Political Science 378 - Hints on Nuclear Attack Assignment
Some Hints on Nuclear Attack Assignment
Here are some additional hints and suggestions on assignment 2.
1. As a first step, do all the kill probabilities:
Russian Pk2,2 for
SS-18m4 Pk2,2 value
RS-24 Pk2,2 value
You can also try all Russian SLBMs.
United States Pk2,2 for
Minuteman III mk12a Pk2,2 value
Minuteman III mk21 Pk2,2 value
You should try the Trident D-5.
2. Now you need to use the kill probabilities, the number of warheads for the
attacker, and the number of silos for the defender to formulate your attack.
Begin by ranking the attacker's kill probabilities from high to low. Then rank
the defender's missiles from most dangerous to least dangerous (the most
dangerous can be the missile with the highest kill probability, the most
warheads, the greatest total megatonnage, or something else; just pick something
that's not crazy and be sure (a) you tell me how you're doing it and (b) you do
it correctly). You then go down your lists, allocating warheads to silos, and
figuring out how many silos you hit, how many silos you miss, how many silos you
have left to hit, and how many warheads you have left over. It may be helpful to
keep a tally sheet that looks something like the following:
This will be a US attack on the Russian silos.
The US has 20 MZ missiles. Each MZ missile has 20 warheads, with Pk2, 2 = .90
against Russian silos (assume all Russian silos have the same hardness).
The US also has 10 MY missiles with 5 warheads with Pk2,2 = .8.
The US can attack 200 silos with its MZ missiles (20 missiles x 20 warheads =
400, so there are 200 pairs of warheads). The US can attack 25 silos with MY
missiles (10 missiles x 5 warheads = 50, so there are 25 pairs of warheads).
Therefore, the US can attack a total of 225 Russian silos.
The most dangerous Russian missiles are SS-99s (10 silos); the second most
dangerous missiles are the SS-88s (50 silos), the third most dangerous missiles
are the SS-77s (200 silos), and the least dangerous are SS-66s (60 silos). There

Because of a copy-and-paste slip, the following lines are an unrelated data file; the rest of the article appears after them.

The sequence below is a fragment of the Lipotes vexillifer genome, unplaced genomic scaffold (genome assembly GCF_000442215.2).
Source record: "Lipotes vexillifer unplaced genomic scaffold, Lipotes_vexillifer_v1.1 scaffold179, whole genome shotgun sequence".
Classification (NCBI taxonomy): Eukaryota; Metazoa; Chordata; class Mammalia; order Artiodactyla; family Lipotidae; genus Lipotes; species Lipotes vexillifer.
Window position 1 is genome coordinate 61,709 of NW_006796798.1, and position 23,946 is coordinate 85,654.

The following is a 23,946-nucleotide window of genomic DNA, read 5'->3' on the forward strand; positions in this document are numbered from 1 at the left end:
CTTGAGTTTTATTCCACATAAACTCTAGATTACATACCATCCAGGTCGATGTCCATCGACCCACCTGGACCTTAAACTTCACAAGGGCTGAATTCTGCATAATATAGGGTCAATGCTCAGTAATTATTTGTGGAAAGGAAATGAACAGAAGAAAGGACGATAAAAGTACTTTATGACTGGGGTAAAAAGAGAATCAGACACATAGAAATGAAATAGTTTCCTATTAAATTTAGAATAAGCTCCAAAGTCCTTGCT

are a total of 320 Russian silos.
No matter what the US does, 95 Russian silos will not be attacked.
You might find it useful to setup a tally sheet like the following:
||Number of Silos Attacked
||Attacking Warhead Type & Number
||10 MZ warhead pairs
||.9(10) = 9 silos killed, 1 silo missed. 190 MZ warhead pairs remaining
||50 MZ warhead pairs
||.9(50) = 45 silos killed, 5 silos missed. 140 MZ warhead pairs remaining
||140 MZ warhead pairs
||.9(140) = 126 silos killed, 14 silos missed. No MZ warhead pairs remaining
||25 MY warhead pairs
||.8(25) = 20 silos killed, 5 silos missed. No MY warhead pairs remaining
Results of the attack:
The US has 0 ICBMs remaining.
The Russians have 25 silos that were missed (i.e., 1 + 5 + 14 + 5) by the American attack, plus 95
silos that were never attacked.
3. Now you enter these results in the spreadsheet. There are no American
ICBMs remaining, so there is no EMT from ICBMs; the assignment sheet tells you
what to enter in the sheet for remain SLBMs and bombers. The Russians have the
following ICBMs remaining: 1 SS-99, 5 SS-88, 54 SS-77, and 60 SS-66. These
figures should be entered into the post attack SNDV column in the spreadsheet.
You should also enter the number of Russian SLBMs and bombers that are assumed
to survive the attack; i.e., 20% of each type of SLBM and 10% of each type of
4. Remember, in planning and executing your attack, you can only fire 1
pair of warheads against each silo.